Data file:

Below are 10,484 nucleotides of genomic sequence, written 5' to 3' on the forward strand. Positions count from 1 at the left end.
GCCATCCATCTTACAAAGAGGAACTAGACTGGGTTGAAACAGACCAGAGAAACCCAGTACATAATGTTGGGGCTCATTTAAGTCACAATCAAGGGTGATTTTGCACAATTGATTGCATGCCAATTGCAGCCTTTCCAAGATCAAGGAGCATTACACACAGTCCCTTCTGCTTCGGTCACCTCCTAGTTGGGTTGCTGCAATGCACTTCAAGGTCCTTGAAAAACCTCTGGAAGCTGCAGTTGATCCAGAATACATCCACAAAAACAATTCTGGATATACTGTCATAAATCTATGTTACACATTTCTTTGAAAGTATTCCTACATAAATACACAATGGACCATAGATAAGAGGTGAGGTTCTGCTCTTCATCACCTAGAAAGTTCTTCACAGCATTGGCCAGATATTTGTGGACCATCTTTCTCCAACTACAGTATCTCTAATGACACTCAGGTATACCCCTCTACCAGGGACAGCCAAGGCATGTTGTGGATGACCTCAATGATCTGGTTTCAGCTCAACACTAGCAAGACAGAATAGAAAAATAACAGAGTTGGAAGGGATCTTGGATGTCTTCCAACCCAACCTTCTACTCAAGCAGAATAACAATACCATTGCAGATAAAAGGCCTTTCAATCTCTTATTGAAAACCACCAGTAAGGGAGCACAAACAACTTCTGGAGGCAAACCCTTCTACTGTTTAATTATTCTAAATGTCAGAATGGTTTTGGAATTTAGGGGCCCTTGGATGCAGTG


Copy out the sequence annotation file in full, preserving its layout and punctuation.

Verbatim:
Below are 10,484 nucleotides of genomic sequence, written 5' to 3' on the forward strand. Positions count from 1 at the left end.
GCCATCCATCTTACAAAGAGGAACTAGACTGGGTTGAAACAGACCAGAGAAACCCAGTACATAATGTTGGGGCTCATTTAAGTCACAATCAAGGGTGATTTTGCACAATTGATTGCATGCCAATTGCAGCCTTTCCAAGATCAAGGAGCATTACACACAGTCCCTTCTGCTTCGGTCACCTCCTAGTTGGGTTGCTGCAATGCACTTCAAGGTCCTTGAAAAACCTCTGGAAGCTGCAGTTGATCCAGAATACATCCACAAAAACAATTCTGGATATACTGTCATAAATCTATGTTACACATTTCTTTGAAAGTATTCCTACATAAATACACAATGGACCATAGATAAGAGGTGAGGTTCTGCTCTTCATCACCTAGAAAGTTCTTCACAGCATTGGCCAGATATTTGTGGACCATCTTTCTCCAACTACAGTATCTCTAATGACACTCAGGTATACCCCTCTACCAGGGACAGCCAAGGCATGTTGTGGATGACCTCAATGATCTGGTTTCAGCTCAACACTAGCAAGACAGAATAGAAAAATAACAGAGTTGGAAGGGATCTTGGATGTCTTCCAACCCAACCTTCTACTCAAGCAGAATAACAATACCATTGCAGATAAAAGGCCTTTCAATCTCTTATTGAAAACCACCAGTAAGGGAGCACAAACAACTTCTGGAGGCAAACCCTTCTACTGTTTAATTATTCTAAATGTCAGAATGGTTTTGGAATTTAGGGGCCCTTGGATGCAGTG